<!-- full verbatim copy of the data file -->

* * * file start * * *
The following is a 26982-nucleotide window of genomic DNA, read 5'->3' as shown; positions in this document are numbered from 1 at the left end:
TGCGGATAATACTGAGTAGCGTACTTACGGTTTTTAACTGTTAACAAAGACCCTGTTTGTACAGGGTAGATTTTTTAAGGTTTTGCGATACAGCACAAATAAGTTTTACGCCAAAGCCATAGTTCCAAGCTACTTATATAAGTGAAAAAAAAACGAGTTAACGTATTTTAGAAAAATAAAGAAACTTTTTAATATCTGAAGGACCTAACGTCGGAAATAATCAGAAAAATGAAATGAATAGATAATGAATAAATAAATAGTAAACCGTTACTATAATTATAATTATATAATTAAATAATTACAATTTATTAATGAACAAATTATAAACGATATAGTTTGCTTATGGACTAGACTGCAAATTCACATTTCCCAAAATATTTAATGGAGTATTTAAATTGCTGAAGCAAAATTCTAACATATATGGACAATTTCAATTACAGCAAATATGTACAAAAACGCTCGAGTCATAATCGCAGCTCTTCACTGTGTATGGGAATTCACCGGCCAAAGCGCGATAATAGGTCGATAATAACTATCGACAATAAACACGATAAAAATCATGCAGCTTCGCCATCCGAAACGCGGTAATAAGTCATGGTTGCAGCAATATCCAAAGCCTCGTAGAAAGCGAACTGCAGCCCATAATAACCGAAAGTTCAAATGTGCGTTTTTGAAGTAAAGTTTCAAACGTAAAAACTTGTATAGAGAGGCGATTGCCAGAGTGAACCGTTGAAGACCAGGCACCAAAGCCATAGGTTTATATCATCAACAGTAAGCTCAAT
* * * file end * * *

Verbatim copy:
The following is a 26982-nucleotide window of genomic DNA, read 5'->3' as shown; positions in this document are numbered from 1 at the left end:
TGCGGATAATACTGAGTAGCGTACTTACGGTTTTTAACTGTTAACAAAGACCCTGTTTGTACAGGGTAGATTTTTTAAGGTTTTGCGATACAGCACAAATAAGTTTTACGCCAAAGCCATAGTTCCAAGCTACTTATATAAGTGAAAAAAAAACGAGTTAACGTATTTTAGAAAAATAAAGAAACTTTTTAATATCTGAAGGACCTAACGTCGGAAATAATCAGAAAAATGAAATGAATAGATAATGAATAAATAAATAGTAAACCGTTACTATAATTATAATTATATAATTAAATAATTACAATTTATTAATGAACAAATTATAAACGATATAGTTTGCTTATGGACTAGACTGCAAATTCACATTTCCCAAAATATTTAATGGAGTATTTAAATTGCTGAAGCAAAATTCTAACATATATGGACAATTTCAATTACAGCAAATATGTACAAAAACGCTCGAGTCATAATCGCAGCTCTTCACTGTGTATGGGAATTCACCGGCCAAAGCGCGATAATAGGTCGATAATAACTATCGACAATAAACACGATAAAAATCATGCAGCTTCGCCATCCGAAACGCGGTAATAAGTCATGGTTGCAGCAATATCCAAAGCCTCGTAGAAAGCGAACTGCAGCCCATAATAACCGAAAGTTCAAATGTGCGTTTTTGAAGTAAAGTTTCAAACGTAAAAACTTGTATAGAGAGGCGATTGCCAGAGTGAACCGTTGAAGACCAGGCACCAAAGCCATAGGTTTATATCATCAACAGTAAGCTCAAT